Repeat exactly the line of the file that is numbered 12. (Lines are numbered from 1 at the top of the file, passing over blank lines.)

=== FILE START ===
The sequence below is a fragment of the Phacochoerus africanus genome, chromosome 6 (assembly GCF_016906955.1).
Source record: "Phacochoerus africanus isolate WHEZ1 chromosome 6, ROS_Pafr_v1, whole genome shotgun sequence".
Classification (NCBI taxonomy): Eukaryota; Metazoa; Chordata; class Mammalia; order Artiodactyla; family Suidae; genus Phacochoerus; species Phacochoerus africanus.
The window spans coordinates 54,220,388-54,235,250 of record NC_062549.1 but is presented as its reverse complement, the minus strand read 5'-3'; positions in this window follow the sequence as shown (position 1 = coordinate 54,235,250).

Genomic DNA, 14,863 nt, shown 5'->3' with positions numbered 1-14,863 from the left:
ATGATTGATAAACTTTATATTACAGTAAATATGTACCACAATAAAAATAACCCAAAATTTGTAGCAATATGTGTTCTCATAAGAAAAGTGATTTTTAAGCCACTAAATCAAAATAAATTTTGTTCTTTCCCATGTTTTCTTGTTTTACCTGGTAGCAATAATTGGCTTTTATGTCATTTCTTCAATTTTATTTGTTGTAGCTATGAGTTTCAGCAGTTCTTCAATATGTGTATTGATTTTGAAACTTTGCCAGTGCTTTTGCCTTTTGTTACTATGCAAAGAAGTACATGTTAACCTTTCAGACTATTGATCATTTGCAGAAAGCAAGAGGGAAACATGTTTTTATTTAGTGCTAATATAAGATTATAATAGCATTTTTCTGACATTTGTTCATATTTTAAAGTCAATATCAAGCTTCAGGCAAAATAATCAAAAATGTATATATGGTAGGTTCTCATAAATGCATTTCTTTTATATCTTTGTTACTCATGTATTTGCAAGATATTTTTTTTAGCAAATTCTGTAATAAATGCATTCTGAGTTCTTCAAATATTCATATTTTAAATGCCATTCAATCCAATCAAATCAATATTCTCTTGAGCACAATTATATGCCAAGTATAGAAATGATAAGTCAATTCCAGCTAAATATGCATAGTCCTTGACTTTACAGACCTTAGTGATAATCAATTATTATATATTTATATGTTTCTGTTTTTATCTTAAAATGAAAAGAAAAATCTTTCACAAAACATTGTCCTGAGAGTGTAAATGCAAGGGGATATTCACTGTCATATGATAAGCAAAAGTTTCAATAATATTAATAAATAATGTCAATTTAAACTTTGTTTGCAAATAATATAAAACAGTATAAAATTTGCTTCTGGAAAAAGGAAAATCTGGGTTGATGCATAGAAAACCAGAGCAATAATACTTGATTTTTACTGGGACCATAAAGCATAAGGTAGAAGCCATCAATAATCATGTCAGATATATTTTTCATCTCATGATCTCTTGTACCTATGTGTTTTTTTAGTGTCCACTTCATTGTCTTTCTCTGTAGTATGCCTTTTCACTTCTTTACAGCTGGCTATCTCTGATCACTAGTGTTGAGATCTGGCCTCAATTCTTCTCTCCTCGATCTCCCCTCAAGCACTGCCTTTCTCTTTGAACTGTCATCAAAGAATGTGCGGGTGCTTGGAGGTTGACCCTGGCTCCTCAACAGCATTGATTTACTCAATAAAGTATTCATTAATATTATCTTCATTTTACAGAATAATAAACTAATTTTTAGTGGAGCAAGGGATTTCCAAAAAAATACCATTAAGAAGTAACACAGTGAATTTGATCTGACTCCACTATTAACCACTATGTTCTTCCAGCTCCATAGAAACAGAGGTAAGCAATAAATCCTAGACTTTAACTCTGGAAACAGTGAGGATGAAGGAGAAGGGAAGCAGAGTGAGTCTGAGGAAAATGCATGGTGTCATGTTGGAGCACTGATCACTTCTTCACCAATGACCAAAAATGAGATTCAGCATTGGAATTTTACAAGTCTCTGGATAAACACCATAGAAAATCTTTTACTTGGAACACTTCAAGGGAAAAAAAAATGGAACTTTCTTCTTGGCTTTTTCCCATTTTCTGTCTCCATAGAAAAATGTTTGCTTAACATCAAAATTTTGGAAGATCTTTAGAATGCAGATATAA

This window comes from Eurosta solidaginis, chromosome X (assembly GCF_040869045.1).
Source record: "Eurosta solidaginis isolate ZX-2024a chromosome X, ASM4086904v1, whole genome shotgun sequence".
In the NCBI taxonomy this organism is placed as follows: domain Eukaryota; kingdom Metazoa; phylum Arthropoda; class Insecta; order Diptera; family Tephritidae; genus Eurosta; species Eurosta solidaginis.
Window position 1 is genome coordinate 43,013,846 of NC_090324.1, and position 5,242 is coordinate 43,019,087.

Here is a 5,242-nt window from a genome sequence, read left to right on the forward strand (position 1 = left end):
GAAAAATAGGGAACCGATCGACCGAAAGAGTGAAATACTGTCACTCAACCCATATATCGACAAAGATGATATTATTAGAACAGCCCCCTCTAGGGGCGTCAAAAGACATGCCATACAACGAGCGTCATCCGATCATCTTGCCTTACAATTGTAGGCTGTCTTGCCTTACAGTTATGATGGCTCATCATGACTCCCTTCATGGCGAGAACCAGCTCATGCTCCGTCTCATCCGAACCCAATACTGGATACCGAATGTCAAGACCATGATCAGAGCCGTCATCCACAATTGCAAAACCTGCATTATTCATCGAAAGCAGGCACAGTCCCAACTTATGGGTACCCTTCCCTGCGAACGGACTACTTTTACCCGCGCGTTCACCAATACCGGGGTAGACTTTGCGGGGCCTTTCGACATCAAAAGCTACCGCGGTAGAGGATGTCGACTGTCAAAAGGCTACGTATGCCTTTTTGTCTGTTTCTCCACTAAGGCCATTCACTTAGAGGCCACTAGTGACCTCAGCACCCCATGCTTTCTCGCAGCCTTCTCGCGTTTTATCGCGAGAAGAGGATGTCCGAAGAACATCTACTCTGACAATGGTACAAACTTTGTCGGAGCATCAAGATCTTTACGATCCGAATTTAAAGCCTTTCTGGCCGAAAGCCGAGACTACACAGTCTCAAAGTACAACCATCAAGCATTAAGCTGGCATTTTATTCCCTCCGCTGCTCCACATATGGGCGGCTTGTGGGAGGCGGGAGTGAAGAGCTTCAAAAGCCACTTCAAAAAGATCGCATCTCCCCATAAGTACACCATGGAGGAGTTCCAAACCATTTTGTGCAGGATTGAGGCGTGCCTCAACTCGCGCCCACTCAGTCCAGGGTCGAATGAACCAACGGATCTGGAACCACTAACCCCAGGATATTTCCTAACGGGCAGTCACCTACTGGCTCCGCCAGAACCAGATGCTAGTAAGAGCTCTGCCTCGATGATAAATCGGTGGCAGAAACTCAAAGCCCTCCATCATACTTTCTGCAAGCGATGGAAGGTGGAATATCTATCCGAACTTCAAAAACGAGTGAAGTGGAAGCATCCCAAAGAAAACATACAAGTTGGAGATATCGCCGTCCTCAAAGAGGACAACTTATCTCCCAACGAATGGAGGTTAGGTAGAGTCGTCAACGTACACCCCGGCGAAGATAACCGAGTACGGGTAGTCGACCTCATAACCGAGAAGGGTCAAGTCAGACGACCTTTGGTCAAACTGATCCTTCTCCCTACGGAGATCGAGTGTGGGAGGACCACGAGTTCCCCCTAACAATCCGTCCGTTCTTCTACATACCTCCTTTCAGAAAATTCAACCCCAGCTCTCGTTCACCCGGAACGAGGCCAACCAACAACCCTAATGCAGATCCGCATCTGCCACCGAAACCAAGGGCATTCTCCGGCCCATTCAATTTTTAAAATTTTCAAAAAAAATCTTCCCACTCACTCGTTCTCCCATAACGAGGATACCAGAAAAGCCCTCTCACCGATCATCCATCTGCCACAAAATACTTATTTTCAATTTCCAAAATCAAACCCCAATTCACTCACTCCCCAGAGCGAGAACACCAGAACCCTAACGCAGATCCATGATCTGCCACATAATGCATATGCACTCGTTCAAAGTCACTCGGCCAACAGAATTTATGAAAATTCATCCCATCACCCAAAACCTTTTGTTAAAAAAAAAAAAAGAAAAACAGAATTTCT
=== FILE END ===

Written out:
GAAAAATAGGGAACCGATCGACCGAAAGAGTGAAATACTGTCACTCAACCCATATATCGACAAAGATGATATTATTAGAACAGCCCCCTCTAGGGGCGTCAAAAGACATGCCATACAACGAGCGTCATCCGATCATCTTGCCTTACAATTGTAGGCTGTCTTGCCTTACAGTTATGATGGCTCATCATGACTCCCTTCATGGCGAGAACCAGCTCATGCTCCGTCTCATCCGAACCCAATACTGGATACCGAATGTCAAGACCATGATCAGAGCCGTCATCCACAATTGCAAAACCTGCATTATTCATCGAAAGCAGGCACAGTCCCAACTTATGGGTACCCTTCCCTGCGAACGGACTACTTTTACCCGCGCGTTCACCAATACCGGGGTAGACTTTGCGGGGCCTTTCGACATCAAAAGCTACCGCGGTAGAGGATGTCGACTGTCAAAAGGCTACGTATGCCTTTTTGTCTGTTTCTCCACTAAGGCCATTCACTTAGAGGCCACTAGTGACCTCAGCACCCCATGCTTTCTCGCAGCCTTCTCGCGTTTTATCGCGAGAAGAGGATGTCCGAAGAACATCTACTCTGACAATGGTACAAACTTTGTCGGAGCATCAAGATCTTTACGATCCGAATTTAAAGCCTTTCTGGCCGAAAGCCGAGACTACACAGTCTCAAAGTACAACCATCAAGCATTAAGCTGGCATTTTATTCCCTCCGCTGCTCCACATATGGGCGGCTTGTGGGAGGCGGGAGTGAAGAGCTTCAAAAGCCACTTCAAAAAGATCGCATCTCCCCATAAGTACACCATGGAGGAGTTCCAAACCATTTTGTGCAGGATTGAGGCGTGCCTCAACTCGCGCCCACTCAGTCCAGGGTCGAATGAACCAACGGATCTGGAACCACTAACCCCAGGATATTTCCTAACGGGCAGTCACCTACTGGCTCCGCCAGAACCAGATGCTAGTAAGAGCTCTGCCTCGATGATAAATCGGTGGCAGAAACTCAAAGCCCTCCATCATACTTTCTGCAAGCGATGGAAGGTGGAATATCTATCCGAACTTCAAAAACGAGTGAAGTGGAAGCATCCCAAAGAAAACATACAAGTTGGAGATATCGCCGTCCTCAAAGAGGACAACTTATCTCCCAACGAATGGAGGTTAGGTAGAGTCGTCAACGTACACCCCGGCGAAGATAACCGAGTACGGGTAGTCGACCTCATAACCGAGAAGGGTCAAGTCAGACGACCTTTGGTCAAACTGATCCTTCTCCCTACGGAGATCGAGTGTGGGAGGACCACGAGTTCCCCCTAACAATCCGTCCGTTCTTCTACATACCTCCTTTCAGAAAATTCAACCCCAGCTCTCGTTCACCCGGAACGAGGCCAACCAACAACCCTAATGCAGATCCGCATCTGCCACCGAAACCAAGGGCATTCTCCGGCCCATTCAATTTTTAAAATTTTCAAAAAAAATCTTCCCACTCACTCGTTCTCCCATAACGAGGATACCAGAAAAGCCCTCTCACCGATCATCCATCTGCCACAAAATACTTATTTTCAATTTCCAAAATCAAACCCCAATTCACTCACTCCCCAGAGCGAGAACACCAGAACCCTAACGCAGATCCATGATCTGCCACATAATGCATATGCACTCGTTCAAAGTCACTCGGCCAACAGAATTTATGAAAATTCATCCCATCACCCAAAACCTTTTGTTAAAAAAAAAAAAAGAAAAACAGAATTTCT